You are browsing the archive for 2018 September 25.

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'A Serpent Covered in Vaseline': Conservative Writer Launches into Epic Tirade About Why He 'Despises' Ted Cruz So Much

September 25, 2018 in Blogs

By Cody Fenwick, AlterNet

Even his fellow Republicans can't stand the Texas senator.

Even in deep-red Texas, it looks like Democratic candidate Beto O'Rourke has a decent chance of unseating his Republican opponent for a U.S. Senate seat.

Why are O'Rourke's chances as good as they are? In part, his positive prospects stem from the persistent unlikability of incumbent Sen. Ted Cruz.

Observers have frequently commented on the fact that Cruz is particularly off-putting as a politician, and even many of his GOP colleagues have expressed open contempt for the Texas senator. But perhaps the best Cruz takedown yet was penned by New York Timesconservative columnist Bret Stephens in a dialogue with fellow op-ed writer Gail Collins.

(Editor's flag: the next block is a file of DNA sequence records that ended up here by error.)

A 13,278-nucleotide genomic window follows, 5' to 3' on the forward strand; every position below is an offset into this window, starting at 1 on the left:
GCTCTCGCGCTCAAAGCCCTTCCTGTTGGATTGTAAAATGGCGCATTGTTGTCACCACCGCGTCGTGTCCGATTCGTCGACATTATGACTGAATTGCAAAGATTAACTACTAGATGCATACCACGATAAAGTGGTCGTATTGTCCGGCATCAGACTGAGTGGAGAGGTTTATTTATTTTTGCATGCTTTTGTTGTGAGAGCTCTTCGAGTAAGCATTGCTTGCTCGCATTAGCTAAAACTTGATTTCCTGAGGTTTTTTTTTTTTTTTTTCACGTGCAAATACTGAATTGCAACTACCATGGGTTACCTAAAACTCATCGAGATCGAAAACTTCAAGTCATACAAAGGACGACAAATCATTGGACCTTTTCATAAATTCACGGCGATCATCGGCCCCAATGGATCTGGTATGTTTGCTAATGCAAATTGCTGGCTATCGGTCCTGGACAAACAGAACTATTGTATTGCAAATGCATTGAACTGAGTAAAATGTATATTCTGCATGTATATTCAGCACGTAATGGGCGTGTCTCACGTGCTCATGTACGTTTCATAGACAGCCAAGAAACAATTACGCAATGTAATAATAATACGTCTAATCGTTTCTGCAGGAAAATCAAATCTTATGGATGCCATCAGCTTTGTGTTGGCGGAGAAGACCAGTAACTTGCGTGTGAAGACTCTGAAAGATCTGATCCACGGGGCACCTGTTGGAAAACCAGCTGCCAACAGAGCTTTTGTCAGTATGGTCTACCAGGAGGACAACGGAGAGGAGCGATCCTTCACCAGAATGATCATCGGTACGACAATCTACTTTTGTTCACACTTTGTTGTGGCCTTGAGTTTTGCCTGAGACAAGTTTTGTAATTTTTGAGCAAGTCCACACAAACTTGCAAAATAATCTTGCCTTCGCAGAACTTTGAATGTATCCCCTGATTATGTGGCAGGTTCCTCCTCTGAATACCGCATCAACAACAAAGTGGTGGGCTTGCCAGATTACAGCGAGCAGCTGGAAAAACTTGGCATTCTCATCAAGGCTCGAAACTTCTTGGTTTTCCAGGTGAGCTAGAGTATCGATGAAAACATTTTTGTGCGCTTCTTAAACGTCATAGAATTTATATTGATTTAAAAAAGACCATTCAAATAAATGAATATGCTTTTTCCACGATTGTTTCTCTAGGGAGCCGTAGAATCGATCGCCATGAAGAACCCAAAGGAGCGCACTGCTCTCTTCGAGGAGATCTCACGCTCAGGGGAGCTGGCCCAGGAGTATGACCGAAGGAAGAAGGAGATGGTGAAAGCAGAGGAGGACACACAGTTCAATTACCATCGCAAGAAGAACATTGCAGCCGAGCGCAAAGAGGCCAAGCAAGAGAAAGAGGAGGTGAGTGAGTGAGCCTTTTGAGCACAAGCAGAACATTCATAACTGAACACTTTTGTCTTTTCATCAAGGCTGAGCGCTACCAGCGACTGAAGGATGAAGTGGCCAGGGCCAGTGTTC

“I like Beto O’Rourke, the Democratic challenger, and I like the idea that Texas can turn a bit purple if you have a candidate with energy, wit and a human touch,” Stephens wrote Tuesday. “The big reason is that I despise Ted Cruz. That is 'D-e-s-p-i-s-e,' in case I haven’t spelled out my loathing clearly enough. Would you like to know why?”

“Oh, gosh, please go on,” said Collins.

Stephens obliged:

Because he’s like a serpent covered in Vaseline. Because he treats the American people like two-bit suckers in 10-gallon hats. Because he sucks up to the guy who insulted his wife — by retweet, no less. Because of his phony piety and even phonier principles. Because I see him as the spiritual love child of the 1980s televangelist Jimmy Swaggart and Jack Nicholson’s character in “The Shining.” Because his ethics are purely situational. Because he makes Donald Trump look like a human being by comparison. Because “New York values.” Because his fellow politicians detest him, and that’s just among Republicans. Because he never got over being the smartest kid in eighth grade. Because he’s conniving enough to try to put one over you, but not perceptive enough to realize that you see right through him. Because he’s the type of man who would sell his family into slavery if that’s what it took to get elected. And that he would …read more